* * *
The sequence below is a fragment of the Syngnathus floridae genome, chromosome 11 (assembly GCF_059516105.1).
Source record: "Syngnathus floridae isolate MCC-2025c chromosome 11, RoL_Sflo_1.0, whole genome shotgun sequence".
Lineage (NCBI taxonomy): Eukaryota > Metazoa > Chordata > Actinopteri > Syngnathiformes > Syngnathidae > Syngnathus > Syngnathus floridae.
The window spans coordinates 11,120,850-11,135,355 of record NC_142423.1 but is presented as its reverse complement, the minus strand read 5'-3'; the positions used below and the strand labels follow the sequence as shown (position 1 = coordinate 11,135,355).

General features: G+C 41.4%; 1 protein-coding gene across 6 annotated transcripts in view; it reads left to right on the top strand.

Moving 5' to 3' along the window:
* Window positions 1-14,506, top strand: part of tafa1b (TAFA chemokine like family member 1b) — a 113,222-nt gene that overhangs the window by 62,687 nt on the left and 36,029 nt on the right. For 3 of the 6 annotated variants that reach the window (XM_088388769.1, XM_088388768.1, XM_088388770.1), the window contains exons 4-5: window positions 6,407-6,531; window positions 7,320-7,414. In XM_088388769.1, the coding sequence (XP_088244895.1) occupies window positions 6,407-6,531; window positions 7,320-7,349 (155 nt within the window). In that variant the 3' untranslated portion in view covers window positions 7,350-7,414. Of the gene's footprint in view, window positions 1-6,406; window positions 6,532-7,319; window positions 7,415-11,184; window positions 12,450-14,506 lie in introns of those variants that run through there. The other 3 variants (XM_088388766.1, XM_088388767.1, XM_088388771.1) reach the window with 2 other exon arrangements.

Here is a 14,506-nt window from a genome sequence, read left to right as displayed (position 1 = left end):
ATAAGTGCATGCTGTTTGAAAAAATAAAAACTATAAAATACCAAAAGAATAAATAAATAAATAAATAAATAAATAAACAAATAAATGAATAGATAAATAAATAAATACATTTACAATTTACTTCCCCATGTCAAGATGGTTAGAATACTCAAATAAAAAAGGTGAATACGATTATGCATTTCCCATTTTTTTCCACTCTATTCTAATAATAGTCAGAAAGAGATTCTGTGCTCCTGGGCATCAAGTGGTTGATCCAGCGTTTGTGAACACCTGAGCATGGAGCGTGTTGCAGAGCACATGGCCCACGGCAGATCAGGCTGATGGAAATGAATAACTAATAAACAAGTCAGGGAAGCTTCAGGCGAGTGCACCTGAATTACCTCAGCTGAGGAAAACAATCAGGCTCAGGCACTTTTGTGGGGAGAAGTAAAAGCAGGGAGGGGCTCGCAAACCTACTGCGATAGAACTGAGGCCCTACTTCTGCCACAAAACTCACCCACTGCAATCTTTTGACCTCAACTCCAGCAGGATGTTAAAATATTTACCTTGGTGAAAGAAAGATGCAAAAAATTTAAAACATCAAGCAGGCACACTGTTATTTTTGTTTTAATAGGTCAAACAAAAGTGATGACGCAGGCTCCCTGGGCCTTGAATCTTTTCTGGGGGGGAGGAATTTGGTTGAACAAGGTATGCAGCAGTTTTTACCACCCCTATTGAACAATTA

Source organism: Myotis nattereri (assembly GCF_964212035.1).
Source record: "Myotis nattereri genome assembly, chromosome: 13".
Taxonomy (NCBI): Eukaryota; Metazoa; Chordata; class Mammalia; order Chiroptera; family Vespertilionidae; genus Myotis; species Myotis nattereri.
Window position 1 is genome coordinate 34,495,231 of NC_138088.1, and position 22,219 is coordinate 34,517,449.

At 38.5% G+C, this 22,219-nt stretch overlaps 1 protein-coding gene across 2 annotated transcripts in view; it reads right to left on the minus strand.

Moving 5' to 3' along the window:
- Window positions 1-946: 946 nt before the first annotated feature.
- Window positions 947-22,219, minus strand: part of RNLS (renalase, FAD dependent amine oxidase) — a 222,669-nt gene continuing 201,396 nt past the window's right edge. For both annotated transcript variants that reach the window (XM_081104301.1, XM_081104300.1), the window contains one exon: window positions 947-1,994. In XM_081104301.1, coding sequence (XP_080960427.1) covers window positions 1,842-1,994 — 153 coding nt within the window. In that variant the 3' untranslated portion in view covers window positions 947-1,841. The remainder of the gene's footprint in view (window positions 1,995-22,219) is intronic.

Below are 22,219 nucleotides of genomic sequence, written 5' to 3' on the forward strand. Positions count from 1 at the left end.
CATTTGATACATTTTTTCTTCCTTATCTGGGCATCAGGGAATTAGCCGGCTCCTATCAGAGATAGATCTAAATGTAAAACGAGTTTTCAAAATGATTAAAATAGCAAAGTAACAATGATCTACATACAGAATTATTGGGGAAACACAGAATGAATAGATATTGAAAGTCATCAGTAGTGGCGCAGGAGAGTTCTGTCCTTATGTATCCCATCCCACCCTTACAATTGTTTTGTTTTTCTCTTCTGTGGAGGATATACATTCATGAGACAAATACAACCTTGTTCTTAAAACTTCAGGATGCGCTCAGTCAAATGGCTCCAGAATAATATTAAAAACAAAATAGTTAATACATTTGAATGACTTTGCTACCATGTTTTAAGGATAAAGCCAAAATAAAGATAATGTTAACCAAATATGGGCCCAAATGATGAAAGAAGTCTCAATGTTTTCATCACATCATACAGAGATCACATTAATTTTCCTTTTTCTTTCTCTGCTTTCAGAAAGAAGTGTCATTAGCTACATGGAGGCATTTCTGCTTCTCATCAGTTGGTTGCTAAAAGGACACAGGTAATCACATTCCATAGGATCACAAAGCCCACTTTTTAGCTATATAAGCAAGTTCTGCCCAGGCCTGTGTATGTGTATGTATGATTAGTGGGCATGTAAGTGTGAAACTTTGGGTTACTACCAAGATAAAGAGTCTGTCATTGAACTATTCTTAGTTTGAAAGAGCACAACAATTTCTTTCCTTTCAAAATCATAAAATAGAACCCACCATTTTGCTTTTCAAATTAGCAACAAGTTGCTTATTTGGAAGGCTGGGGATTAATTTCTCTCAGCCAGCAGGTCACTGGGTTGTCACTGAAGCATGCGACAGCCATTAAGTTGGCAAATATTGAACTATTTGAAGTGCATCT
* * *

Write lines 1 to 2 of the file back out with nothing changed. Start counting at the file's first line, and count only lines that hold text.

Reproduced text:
The sequence below is a fragment of the Syngnathus floridae genome, chromosome 11 (assembly GCF_059516105.1).
Source record: "Syngnathus floridae isolate MCC-2025c chromosome 11, RoL_Sflo_1.0, whole genome shotgun sequence".